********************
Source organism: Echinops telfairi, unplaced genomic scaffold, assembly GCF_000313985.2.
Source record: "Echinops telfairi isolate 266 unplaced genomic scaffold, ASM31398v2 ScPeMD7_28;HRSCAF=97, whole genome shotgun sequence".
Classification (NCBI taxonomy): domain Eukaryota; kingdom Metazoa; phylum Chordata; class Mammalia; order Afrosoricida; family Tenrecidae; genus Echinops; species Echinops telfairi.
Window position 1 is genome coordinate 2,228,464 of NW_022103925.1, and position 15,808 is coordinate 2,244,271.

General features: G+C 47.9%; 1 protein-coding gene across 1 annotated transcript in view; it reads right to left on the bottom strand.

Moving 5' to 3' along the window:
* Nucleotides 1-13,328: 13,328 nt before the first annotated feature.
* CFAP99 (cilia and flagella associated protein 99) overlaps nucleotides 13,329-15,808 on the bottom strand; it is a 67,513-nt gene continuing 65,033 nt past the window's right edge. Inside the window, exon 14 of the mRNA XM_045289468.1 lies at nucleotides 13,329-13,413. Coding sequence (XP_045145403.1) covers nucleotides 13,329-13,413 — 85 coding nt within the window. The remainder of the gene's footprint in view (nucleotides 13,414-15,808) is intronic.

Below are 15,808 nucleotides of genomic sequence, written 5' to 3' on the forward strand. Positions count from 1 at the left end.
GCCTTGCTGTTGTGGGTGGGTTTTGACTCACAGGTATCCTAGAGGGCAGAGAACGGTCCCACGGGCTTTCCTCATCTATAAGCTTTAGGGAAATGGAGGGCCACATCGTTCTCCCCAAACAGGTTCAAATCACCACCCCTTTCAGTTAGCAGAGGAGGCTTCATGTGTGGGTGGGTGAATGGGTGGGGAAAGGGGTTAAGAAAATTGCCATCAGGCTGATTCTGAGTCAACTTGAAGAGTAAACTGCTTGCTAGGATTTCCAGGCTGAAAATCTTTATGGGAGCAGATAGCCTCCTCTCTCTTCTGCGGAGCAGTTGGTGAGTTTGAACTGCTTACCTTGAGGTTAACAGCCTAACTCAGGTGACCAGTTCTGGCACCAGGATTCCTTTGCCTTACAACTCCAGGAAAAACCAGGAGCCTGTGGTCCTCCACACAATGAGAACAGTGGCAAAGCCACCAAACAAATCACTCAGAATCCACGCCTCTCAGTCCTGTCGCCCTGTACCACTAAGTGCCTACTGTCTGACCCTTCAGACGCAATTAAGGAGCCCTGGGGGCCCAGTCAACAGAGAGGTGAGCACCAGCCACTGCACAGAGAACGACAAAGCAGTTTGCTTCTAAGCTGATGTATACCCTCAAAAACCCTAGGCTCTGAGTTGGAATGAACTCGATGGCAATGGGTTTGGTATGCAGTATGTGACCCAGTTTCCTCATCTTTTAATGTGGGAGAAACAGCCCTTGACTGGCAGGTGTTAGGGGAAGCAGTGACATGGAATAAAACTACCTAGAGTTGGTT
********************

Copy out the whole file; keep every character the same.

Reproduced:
Source organism: Echinops telfairi, unplaced genomic scaffold, assembly GCF_000313985.2.
Source record: "Echinops telfairi isolate 266 unplaced genomic scaffold, ASM31398v2 ScPeMD7_28;HRSCAF=97, whole genome shotgun sequence".
Classification (NCBI taxonomy): domain Eukaryota; kingdom Metazoa; phylum Chordata; class Mammalia; order Afrosoricida; family Tenrecidae; genus Echinops; species Echinops telfairi.
Window position 1 is genome coordinate 2,228,464 of NW_022103925.1, and position 15,808 is coordinate 2,244,271.

General features: G+C 47.9%; 1 protein-coding gene across 1 annotated transcript in view; it reads right to left on the bottom strand.

Moving 5' to 3' along the window:
* Nucleotides 1-13,328: 13,328 nt before the first annotated feature.
* CFAP99 (cilia and flagella associated protein 99) overlaps nucleotides 13,329-15,808 on the bottom strand; it is a 67,513-nt gene continuing 65,033 nt past the window's right edge. Inside the window, exon 14 of the mRNA XM_045289468.1 lies at nucleotides 13,329-13,413. Coding sequence (XP_045145403.1) covers nucleotides 13,329-13,413 — 85 coding nt within the window. The remainder of the gene's footprint in view (nucleotides 13,414-15,808) is intronic.

Below are 15,808 nucleotides of genomic sequence, written 5' to 3' on the forward strand. Positions count from 1 at the left end.
GCCTTGCTGTTGTGGGTGGGTTTTGACTCACAGGTATCCTAGAGGGCAGAGAACGGTCCCACGGGCTTTCCTCATCTATAAGCTTTAGGGAAATGGAGGGCCACATCGTTCTCCCCAAACAGGTTCAAATCACCACCCCTTTCAGTTAGCAGAGGAGGCTTCATGTGTGGGTGGGTGAATGGGTGGGGAAAGGGGTTAAGAAAATTGCCATCAGGCTGATTCTGAGTCAACTTGAAGAGTAAACTGCTTGCTAGGATTTCCAGGCTGAAAATCTTTATGGGAGCAGATAGCCTCCTCTCTCTTCTGCGGAGCAGTTGGTGAGTTTGAACTGCTTACCTTGAGGTTAACAGCCTAACTCAGGTGACCAGTTCTGGCACCAGGATTCCTTTGCCTTACAACTCCAGGAAAAACCAGGAGCCTGTGGTCCTCCACACAATGAGAACAGTGGCAAAGCCACCAAACAAATCACTCAGAATCCACGCCTCTCAGTCCTGTCGCCCTGTACCACTAAGTGCCTACTGTCTGACCCTTCAGACGCAATTAAGGAGCCCTGGGGGCCCAGTCAACAGAGAGGTGAGCACCAGCCACTGCACAGAGAACGACAAAGCAGTTTGCTTCTAAGCTGATGTATACCCTCAAAAACCCTAGGCTCTGAGTTGGAATGAACTCGATGGCAATGGGTTTGGTATGCAGTATGTGACCCAGTTTCCTCATCTTTTAATGTGGGAGAAACAGCCCTTGACTGGCAGGTGTTAGGGGAAGCAGTGACATGGAATAAAACTACCTAGAGTTGGTT